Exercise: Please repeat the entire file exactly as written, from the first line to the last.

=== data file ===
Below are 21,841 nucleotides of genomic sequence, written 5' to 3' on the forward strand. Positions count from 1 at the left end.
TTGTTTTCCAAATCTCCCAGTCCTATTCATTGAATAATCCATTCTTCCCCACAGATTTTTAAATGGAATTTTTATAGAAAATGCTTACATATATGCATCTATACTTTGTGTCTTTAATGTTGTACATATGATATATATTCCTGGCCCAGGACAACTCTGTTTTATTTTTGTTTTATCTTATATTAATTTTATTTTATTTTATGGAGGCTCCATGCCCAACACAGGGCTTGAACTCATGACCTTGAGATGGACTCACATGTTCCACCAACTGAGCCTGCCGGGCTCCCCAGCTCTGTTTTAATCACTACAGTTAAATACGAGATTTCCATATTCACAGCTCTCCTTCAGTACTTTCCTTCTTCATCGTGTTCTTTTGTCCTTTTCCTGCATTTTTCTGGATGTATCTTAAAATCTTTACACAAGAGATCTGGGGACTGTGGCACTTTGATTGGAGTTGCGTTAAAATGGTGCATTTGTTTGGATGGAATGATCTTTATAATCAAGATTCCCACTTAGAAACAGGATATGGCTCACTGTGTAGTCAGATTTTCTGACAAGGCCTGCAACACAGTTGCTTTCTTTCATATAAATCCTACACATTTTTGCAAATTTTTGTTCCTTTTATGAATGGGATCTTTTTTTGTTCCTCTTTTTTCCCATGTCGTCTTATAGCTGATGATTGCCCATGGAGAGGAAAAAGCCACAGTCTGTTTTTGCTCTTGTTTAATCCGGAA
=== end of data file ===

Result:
Below are 21,841 nucleotides of genomic sequence, written 5' to 3' on the forward strand. Positions count from 1 at the left end.
TTGTTTTCCAAATCTCCCAGTCCTATTCATTGAATAATCCATTCTTCCCCACAGATTTTTAAATGGAATTTTTATAGAAAATGCTTACATATATGCATCTATACTTTGTGTCTTTAATGTTGTACATATGATATATATTCCTGGCCCAGGACAACTCTGTTTTATTTTTGTTTTATCTTATATTAATTTTATTTTATTTTATGGAGGCTCCATGCCCAACACAGGGCTTGAACTCATGACCTTGAGATGGACTCACATGTTCCACCAACTGAGCCTGCCGGGCTCCCCAGCTCTGTTTTAATCACTACAGTTAAATACGAGATTTCCATATTCACAGCTCTCCTTCAGTACTTTCCTTCTTCATCGTGTTCTTTTGTCCTTTTCCTGCATTTTTCTGGATGTATCTTAAAATCTTTACACAAGAGATCTGGGGACTGTGGCACTTTGATTGGAGTTGCGTTAAAATGGTGCATTTGTTTGGATGGAATGATCTTTATAATCAAGATTCCCACTTAGAAACAGGATATGGCTCACTGTGTAGTCAGATTTTCTGACAAGGCCTGCAACACAGTTGCTTTCTTTCATATAAATCCTACACATTTTTGCAAATTTTTGTTCCTTTTATGAATGGGATCTTTTTTTGTTCCTCTTTTTTCCCATGTCGTCTTATAGCTGATGATTGCCCATGGAGAGGAAAAAGCCACAGTCTGTTTTTGCTCTTGTTTAATCCGGAA